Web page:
“…(I)t is reasonably foreseeable that an additional insured … will be harmed if an insurance agency or other intermediary fails to procure the intended coverage, just as the primary insured would be. …(C)onsiderations of fairness, including the defendant’s ability to prevent the harm, permit a finding that the defendant owes a duty of care to foreseeable third parties.” So said a federal appeals court about an insurance agency, a baseball team, and an inflatable children’s ride that caused a fatal injury.
A company called National Pastime Sports contracted with the Cleveland Indians Baseball Company to hold “Kids Fun Day” events before Indians’ games during the 2010 season. One piece of Kids Fun Day was a large inflatable slide. The contract between National Pastime and the Indians required National Pastime to carry commercial general liability insurance. It also required the CGL policy to name the Indians as an additional insured.
The company asked an insurance agency to obtain the required coverage. The first page of the insurance application contained a section labeled “Qualification Questions”. A box was checked in that section, indicating that the events to be insured would include “bounce houses or inflatables”. Based on the application, the agency obtained a quote from AIG for a policy with a $5,000,000 each occurrence limit and a $2,600 premium, and the client accepted. A certificate of liability insurance was issued, presumably by the agency, in late April, naming National Pastime as the insured and the Cleveland Indians as the certificate holder.
Neither the insured nor the Indians had received a copy of the actual policy until after the incident. The court opinion does not explain the reason for the delay; possibly the insurer had not yet issued the policy. Regardless, it wasn’t received before the date when the inflatable slide collapsed on top of two men who had been looking at an exhibit outside the Kids Fun Day zone. One of them died nine days later.
National Pastime informed the agency of the accident and learned its CGL policy did not cover injuries resulting from the use of inflatables. In an email, the company pointed out to the agency that it had checked the inflatables box on the application. An agency employee admitted to having missed that detail. She promised to submit the claim, but cited the exclusion in the policy, stating that the inflatable’s owner should carry its own liability insurance and name National Pastime as an additional insured.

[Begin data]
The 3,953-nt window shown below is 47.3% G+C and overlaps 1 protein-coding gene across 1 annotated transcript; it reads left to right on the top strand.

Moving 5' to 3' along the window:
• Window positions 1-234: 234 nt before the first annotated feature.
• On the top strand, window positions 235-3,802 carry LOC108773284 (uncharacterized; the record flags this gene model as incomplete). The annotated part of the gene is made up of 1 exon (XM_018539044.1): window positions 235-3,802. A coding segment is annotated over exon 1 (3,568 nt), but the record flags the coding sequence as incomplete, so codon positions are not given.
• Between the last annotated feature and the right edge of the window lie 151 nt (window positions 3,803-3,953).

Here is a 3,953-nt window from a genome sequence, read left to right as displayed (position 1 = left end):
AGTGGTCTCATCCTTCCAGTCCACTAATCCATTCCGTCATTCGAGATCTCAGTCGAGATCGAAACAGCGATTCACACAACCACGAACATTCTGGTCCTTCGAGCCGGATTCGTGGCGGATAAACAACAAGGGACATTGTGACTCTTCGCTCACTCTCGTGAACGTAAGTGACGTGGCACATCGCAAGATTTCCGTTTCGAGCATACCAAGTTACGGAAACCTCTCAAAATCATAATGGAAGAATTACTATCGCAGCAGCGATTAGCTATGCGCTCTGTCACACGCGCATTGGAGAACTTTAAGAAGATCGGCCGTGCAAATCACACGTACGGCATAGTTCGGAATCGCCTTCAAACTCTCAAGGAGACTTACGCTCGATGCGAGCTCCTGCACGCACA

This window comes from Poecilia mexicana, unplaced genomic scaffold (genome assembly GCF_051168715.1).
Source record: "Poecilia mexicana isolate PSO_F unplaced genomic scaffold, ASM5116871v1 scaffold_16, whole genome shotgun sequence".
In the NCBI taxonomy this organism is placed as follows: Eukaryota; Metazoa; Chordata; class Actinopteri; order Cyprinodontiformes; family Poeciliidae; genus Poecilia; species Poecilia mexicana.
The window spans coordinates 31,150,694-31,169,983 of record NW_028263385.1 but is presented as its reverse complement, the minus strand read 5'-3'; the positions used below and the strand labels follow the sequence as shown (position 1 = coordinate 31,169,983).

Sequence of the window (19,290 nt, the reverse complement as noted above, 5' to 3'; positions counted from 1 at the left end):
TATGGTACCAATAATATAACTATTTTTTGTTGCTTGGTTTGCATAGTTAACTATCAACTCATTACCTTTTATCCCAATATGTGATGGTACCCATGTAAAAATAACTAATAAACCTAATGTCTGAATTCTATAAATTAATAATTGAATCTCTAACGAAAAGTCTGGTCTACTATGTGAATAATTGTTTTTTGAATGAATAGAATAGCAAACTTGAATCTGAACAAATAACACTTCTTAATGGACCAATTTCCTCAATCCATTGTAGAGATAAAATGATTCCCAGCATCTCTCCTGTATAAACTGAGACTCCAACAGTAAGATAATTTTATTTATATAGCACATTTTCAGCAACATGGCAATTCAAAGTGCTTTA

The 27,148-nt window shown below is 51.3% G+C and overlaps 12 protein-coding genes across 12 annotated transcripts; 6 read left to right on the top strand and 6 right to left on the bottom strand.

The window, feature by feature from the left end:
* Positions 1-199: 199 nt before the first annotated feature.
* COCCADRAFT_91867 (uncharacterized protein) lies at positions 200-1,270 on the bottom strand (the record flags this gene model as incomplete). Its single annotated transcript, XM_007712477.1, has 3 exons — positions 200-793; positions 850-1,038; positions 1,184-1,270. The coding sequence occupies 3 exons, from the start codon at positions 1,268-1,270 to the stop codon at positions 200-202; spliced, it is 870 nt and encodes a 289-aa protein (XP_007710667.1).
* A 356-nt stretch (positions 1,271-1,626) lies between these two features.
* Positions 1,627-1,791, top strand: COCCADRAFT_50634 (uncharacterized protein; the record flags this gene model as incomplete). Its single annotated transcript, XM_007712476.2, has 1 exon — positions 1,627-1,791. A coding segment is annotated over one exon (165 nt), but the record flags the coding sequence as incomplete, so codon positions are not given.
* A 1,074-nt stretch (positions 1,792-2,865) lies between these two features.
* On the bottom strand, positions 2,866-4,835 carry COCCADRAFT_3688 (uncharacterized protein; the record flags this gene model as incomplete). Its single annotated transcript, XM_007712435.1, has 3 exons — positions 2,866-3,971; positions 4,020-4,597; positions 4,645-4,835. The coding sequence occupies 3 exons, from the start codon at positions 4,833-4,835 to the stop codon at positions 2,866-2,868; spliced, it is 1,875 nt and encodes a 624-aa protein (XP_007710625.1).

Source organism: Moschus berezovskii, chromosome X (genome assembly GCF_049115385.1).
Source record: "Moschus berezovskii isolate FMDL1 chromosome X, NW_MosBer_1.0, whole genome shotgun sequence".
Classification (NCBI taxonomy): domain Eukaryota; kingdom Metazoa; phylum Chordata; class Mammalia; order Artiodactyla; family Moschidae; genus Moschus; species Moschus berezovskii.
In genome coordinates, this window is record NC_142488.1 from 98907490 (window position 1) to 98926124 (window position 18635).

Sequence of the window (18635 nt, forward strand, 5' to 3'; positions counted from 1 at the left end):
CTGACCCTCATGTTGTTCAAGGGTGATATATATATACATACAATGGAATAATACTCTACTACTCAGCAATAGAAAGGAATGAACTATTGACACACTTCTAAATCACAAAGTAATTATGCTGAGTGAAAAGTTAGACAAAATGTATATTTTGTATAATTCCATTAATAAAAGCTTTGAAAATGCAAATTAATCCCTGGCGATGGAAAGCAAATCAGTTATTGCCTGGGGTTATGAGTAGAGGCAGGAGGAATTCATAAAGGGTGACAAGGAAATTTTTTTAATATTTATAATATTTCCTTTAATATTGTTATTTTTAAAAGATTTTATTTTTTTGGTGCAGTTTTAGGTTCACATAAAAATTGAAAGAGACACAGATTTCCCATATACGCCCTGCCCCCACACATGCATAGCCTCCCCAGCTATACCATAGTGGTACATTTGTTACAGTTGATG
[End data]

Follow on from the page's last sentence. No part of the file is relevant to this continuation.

Two months later, the insurer denied coverage and the lawsuits started. The insured sued the insurer, the insurer filed a counterclaim that it owed no coverage to the insured and the Indians, and the Indians sued the insurer and the agency. The trial court ruled in the insurer’s and agency’s favor, and the Indians appealed.
The appeals court noted that the agency had issued a certificate of insurance, naming the Indians as the certificate holder, and stating that the certificate holder was named as additional insured. “… (A) contracting party owes a separate and distinct common law duty of care,” the court said, “to all those whom the party knew or reasonably should have foreseen would be injured by the party’s negligent acts or omissions.” In the court’s opinion, the agency knew it was obtaining coverage for the Indians and should have foreseen that they could be harmed.
The court also said that the Indians reasonably relied on the certificate, since it had not yet received a copy of the policy. The certificate gave the false impression that the policy would cover all of the insured’s operations for Kids Fun Day.
Accordingly, the court sent the case back for trial. Published reports said that National Pastime received a $750,000 settlement from the agency. After the insured failed to show up on court, an Ohio court ordered the insured to pay $3.5 million to the deceased man’s widow. The Indians settled with her for an undisclosed amount.
Carelessness caused this agency’s problems. The employee said in an email, “I’m so used to quoting up your events I think I hardly look at anything but the dates and the details of the event.” Had she looked, she would have noticed the inflatable box was checked. She could then have attempted to get coverage for the exposure or advised her insured that it was not available. Instead, her insured had a surprise uninsured loss.
Agency workloads are heavy, and it can be easy to miss details like this. As this case illustrates, though, catching the details can make all the difference between protecting the clients or leaving them exposed to uninsured losses.